Beijing dust storm expected to linger until Sunday
The dust storm that has enshrouded the Chinese capital since Wednesday night won't disperse until Sunday, the city's environmental watchdog said.
Beijing was hit by another wave of floating dust and sand on Thursday, with the intensity of PM10 (particulate matter with a diameter smaller than 10 micrograms) reaching 595 micrograms per cubic meter in the southwestern part of the city, and 496 downtown.
According to the Beijing Environmental Monitoring Center, the sandstorm originated in the northeastern part of the Inner Mongolia autonomous region and has lingered in Beijing due to the slow wind speed close to the ground.
The Beijing Environmental Protection Bureau warned the public to take precautions when going outside.
The amount of pollutants discharged in the capital last year was much greater than the environment could handle, with PM2.5 exceeding standards, according to a 2013 Beijing Environment Bulletin released by the bureau on Thursday.
PM2.5 is particulate matter with a diameter smaller than 2.5 micrograms that is extremely harmful to health.
Despite efforts to curb pollution, the bureau said in the report that the quality of the capital's environment in 2013 remained almost the same as that of the previous year.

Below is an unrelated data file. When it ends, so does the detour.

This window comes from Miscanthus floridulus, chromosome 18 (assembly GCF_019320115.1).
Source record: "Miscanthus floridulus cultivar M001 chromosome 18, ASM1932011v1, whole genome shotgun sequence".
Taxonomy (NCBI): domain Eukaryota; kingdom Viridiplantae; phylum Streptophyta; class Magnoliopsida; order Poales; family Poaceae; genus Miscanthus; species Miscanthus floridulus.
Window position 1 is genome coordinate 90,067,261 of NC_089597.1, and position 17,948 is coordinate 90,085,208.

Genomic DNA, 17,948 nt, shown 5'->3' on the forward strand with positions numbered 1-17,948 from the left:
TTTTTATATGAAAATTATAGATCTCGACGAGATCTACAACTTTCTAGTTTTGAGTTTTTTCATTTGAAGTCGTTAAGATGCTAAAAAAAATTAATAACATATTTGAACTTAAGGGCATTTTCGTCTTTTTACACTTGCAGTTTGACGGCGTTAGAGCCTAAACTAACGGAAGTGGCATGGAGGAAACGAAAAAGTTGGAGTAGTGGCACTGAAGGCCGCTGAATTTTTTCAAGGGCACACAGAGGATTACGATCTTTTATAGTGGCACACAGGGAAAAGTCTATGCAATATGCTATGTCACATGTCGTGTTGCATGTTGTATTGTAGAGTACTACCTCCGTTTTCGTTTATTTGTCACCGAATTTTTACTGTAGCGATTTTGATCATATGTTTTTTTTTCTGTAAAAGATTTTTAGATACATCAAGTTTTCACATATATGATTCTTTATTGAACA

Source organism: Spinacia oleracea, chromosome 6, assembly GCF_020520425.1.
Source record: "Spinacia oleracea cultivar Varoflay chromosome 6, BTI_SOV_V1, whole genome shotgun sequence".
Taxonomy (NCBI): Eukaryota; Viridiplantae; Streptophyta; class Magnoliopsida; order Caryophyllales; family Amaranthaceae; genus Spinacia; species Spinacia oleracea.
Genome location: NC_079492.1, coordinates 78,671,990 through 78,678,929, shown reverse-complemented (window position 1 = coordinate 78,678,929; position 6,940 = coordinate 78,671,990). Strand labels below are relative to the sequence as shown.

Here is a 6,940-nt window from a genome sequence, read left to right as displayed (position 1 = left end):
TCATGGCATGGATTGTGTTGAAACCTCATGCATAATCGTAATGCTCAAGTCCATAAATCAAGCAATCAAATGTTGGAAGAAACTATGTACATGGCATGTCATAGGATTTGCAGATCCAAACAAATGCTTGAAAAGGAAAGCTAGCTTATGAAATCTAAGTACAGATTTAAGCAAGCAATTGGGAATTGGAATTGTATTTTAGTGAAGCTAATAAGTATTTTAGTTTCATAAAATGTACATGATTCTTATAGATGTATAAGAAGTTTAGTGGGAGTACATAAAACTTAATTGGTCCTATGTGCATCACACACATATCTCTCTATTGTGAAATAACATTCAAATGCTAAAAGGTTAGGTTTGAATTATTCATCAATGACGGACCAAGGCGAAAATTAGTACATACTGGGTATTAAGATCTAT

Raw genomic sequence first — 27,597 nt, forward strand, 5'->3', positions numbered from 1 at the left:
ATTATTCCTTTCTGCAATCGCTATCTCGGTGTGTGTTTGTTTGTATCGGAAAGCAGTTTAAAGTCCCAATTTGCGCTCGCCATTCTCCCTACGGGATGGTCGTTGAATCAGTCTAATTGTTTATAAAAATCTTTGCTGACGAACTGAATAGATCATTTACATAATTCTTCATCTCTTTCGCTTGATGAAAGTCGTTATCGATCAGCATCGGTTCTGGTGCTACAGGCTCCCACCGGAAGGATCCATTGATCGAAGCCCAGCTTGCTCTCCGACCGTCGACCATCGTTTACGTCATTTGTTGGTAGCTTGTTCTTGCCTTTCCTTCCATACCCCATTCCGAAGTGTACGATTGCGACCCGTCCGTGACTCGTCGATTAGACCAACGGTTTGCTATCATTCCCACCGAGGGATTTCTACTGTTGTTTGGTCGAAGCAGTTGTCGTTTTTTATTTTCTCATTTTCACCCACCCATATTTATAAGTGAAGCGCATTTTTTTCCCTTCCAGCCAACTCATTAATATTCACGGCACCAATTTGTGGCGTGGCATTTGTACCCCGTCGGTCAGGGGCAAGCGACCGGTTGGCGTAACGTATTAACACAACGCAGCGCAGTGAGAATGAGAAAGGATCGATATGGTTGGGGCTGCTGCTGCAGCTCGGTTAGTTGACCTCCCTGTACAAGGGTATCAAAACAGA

Liu Xianshu, director of the environmental monitoring department of the Beijing Environmental Protection Bureau, said there is a gap between air quality in the southern and northern parts of the city.
According to the bulletin, the PM2.5 in the capital has an average annual intensity of 89.5 micrograms per cubic meter, 156 percent higher than the standard.
"The average PM2.5 index monitored in the north was 60.3 micrograms per cubic meter last year, while it stood at 116.3 in the south, about twice the amount of the north," Liu said.
The average index of nitrogen dioxide and PM10 was 56 and 108.1 micrograms per cubic meter, exceeding the national standards by 40 and 54 percent. The daily maximum eight-hour average ozone concentration exceeded the standard by 14.6 percent.
Among all the six pollutants monitored in the city, only the index for sulfur dioxide and carbon monoxide met the standards last year.
The rapid urbanization and population growth has seriously affected the city's ecological system, he said.
The monitoring stations in high-traffic areas witness a much greater PM2.5 intensity, while some mountainous regions in the northern and western suburbs have better air and water quality.
Liu said the government will add more trees, grassland and wetland in the capital and replace some industrial land with forests.
source from: http://www.china.org.cn/environment/2014-04/11/content_32061916.htm